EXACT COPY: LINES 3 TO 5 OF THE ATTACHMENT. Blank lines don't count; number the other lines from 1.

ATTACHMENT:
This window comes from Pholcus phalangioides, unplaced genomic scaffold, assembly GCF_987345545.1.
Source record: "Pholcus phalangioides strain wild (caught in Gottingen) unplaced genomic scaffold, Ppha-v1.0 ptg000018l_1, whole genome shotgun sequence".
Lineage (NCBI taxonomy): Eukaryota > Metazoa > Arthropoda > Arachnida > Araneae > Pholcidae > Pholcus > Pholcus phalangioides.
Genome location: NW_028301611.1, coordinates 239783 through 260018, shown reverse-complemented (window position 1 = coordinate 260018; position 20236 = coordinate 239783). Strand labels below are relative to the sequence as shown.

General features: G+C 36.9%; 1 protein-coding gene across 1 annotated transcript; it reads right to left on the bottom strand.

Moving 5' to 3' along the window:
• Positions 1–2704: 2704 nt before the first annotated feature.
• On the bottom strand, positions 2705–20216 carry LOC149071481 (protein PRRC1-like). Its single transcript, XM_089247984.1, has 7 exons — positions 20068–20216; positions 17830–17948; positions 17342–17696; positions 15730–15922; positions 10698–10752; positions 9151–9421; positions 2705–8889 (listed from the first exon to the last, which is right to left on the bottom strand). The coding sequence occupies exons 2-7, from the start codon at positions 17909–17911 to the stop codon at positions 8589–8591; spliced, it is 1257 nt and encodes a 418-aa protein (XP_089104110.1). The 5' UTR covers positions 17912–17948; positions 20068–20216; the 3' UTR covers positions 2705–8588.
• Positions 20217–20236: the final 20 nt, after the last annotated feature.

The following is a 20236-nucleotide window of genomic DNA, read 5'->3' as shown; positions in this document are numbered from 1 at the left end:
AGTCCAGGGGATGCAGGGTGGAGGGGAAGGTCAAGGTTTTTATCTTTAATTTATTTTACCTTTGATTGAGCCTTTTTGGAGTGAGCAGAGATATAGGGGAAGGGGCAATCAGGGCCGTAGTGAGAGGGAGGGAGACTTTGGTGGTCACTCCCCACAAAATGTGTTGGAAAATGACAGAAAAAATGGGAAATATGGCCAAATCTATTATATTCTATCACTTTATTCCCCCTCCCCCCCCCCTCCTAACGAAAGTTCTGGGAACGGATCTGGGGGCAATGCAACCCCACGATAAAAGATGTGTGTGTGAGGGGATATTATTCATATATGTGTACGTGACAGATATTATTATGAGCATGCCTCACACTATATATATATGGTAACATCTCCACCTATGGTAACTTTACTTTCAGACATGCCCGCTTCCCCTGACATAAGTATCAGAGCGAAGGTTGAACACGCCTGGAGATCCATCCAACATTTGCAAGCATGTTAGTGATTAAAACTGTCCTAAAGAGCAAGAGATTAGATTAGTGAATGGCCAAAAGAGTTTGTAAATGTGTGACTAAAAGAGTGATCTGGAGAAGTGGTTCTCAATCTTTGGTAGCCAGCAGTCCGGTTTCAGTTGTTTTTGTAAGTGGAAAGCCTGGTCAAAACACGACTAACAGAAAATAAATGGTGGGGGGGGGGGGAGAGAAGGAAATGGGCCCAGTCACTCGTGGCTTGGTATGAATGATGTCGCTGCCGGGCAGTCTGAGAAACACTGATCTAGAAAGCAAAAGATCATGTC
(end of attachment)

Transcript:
Lineage (NCBI taxonomy): Eukaryota > Metazoa > Arthropoda > Arachnida > Araneae > Pholcidae > Pholcus > Pholcus phalangioides.
Genome location: NW_028301611.1, coordinates 239783 through 260018, shown reverse-complemented (window position 1 = coordinate 260018; position 20236 = coordinate 239783). Strand labels below are relative to the sequence as shown.

General features: G+C 36.9%; 1 protein-coding gene across 1 annotated transcript; it reads right to left on the bottom strand.